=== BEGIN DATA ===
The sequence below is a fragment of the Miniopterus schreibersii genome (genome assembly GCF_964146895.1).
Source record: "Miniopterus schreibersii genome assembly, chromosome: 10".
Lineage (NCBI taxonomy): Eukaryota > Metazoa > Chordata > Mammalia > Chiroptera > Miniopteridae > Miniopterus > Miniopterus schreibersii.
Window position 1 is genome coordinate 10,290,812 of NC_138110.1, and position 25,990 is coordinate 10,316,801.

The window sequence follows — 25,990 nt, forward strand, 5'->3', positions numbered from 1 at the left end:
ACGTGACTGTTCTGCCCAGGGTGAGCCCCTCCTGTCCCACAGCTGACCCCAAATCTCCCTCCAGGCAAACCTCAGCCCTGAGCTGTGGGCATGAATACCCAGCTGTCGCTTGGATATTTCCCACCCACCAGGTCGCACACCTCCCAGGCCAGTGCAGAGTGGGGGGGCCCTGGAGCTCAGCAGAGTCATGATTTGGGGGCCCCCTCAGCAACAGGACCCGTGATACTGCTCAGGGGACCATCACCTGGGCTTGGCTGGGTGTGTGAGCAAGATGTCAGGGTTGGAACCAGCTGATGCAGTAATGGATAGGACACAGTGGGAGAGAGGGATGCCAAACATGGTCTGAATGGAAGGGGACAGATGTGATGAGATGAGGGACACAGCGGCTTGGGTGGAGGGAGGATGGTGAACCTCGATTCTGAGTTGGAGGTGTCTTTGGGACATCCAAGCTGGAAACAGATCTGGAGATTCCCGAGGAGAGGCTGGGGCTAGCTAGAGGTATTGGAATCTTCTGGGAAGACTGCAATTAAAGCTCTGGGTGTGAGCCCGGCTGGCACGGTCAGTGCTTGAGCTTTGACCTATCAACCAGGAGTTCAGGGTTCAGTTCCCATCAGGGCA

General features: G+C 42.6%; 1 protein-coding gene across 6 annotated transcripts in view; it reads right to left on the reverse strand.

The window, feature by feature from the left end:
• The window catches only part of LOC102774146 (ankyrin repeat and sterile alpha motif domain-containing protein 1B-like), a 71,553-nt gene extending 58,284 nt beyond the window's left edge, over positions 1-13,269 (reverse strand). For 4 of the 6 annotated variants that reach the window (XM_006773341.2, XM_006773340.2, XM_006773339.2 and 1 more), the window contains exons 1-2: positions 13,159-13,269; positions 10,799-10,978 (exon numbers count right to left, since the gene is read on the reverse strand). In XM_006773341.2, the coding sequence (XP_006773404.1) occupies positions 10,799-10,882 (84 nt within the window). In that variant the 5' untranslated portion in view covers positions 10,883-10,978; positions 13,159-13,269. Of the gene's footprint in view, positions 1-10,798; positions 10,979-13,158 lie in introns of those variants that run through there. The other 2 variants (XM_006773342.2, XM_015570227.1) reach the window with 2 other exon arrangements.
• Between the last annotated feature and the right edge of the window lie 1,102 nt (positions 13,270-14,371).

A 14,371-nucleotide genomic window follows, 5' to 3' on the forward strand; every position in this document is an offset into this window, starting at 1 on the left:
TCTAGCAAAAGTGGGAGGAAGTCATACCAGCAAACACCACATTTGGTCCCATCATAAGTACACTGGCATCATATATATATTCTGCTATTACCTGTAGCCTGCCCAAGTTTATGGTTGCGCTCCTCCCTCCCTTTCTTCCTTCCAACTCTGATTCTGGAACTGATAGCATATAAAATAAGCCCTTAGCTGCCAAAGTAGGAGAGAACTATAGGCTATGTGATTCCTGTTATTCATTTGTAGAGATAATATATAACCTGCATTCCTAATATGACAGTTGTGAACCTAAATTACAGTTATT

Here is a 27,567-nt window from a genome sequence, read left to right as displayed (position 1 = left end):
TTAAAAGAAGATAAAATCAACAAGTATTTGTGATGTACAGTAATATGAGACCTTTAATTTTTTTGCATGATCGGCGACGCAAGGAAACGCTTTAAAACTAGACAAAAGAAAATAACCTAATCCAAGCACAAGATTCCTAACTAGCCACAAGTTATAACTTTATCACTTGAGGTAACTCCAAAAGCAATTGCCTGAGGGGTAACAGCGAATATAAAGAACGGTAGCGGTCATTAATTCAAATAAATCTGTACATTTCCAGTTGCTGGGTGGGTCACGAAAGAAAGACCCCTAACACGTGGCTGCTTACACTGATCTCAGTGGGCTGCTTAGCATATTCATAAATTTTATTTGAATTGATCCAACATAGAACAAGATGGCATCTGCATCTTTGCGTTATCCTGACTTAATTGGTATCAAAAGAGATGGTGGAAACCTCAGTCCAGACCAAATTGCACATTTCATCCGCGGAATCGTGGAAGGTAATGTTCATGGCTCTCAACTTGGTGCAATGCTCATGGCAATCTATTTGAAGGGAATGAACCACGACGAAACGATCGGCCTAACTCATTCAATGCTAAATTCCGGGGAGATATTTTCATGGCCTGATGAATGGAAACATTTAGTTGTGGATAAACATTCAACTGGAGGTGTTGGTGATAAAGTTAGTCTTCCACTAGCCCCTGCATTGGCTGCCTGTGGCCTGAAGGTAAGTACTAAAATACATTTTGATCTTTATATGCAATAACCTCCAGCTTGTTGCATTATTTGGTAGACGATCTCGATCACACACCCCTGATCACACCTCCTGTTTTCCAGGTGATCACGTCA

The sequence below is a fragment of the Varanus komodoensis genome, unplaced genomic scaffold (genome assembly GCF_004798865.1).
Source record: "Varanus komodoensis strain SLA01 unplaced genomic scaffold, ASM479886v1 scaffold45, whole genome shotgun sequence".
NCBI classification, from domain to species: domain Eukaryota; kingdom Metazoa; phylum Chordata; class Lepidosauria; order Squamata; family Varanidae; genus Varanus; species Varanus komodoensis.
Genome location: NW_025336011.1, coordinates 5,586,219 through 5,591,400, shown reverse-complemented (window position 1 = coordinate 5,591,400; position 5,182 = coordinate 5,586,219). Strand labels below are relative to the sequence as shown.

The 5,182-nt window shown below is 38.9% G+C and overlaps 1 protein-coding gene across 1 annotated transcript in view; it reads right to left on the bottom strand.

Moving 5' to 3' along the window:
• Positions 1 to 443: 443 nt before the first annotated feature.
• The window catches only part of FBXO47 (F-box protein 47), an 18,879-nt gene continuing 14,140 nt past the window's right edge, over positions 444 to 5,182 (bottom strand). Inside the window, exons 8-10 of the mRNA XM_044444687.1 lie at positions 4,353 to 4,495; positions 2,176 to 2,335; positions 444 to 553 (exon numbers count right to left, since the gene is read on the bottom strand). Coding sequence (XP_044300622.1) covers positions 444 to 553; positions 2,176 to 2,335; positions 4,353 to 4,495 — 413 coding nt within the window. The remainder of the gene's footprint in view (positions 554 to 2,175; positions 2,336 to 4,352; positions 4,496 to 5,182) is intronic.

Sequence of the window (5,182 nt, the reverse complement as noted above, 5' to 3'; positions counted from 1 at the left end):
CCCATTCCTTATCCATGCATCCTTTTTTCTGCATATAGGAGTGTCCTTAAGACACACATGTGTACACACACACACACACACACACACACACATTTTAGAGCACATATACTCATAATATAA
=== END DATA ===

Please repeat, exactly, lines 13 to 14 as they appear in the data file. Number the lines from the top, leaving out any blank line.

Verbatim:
Here is a 27,567-nt window from a genome sequence, read left to right as displayed (position 1 = left end):
TTAAAAGAAGATAAAATCAACAAGTATTTGTGATGTACAGTAATATGAGACCTTTAATTTTTTTGCATGATCGGCGACGCAAGGAAACGCTTTAAAACTAGACAAAAGAAAATAACCTAATCCAAGCACAAGATTCCTAACTAGCCACAAGTTATAACTTTATCACTTGAGGTAACTCCAAAAGCAATTGCCTGAGGGGTAACAGCGAATATAAAGAACGGTAGCGGTCATTAATTCAAATAAATCTGTACATTTCCAGTTGCTGGGTGGGTCACGAAAGAAAGACCCCTAACACGTGGCTGCTTACACTGATCTCAGTGGGCTGCTTAGCATATTCATAAATTTTATTTGAATTGATCCAACATAGAACAAGATGGCATCTGCATCTTTGCGTTATCCTGACTTAATTGGTATCAAAAGAGATGGTGGAAACCTCAGTCCAGACCAAATTGCACATTTCATCCGCGGAATCGTGGAAGGTAATGTTCATGGCTCTCAACTTGGTGCAATGCTCATGGCAATCTATTTGAAGGGAATGAACCACGACGAAACGATCGGCCTAACTCATTCAATGCTAAATTCCGGGGAGATATTTTCATGGCCTGATGAATGGAAACATTTAGTTGTGGATAAACATTCAACTGGAGGTGTTGGTGATAAAGTTAGTCTTCCACTAGCCCCTGCATTGGCTGCCTGTGGCCTGAAGGTAAGTACTAAAATACATTTTGATCTTTATATGCAATAACCTCCAGCTTGTTGCATTATTTGGTAGACGATCTCGATCACACACCCCTGATCACACCTCCTGTTTTCCAGGTGATCACGTCA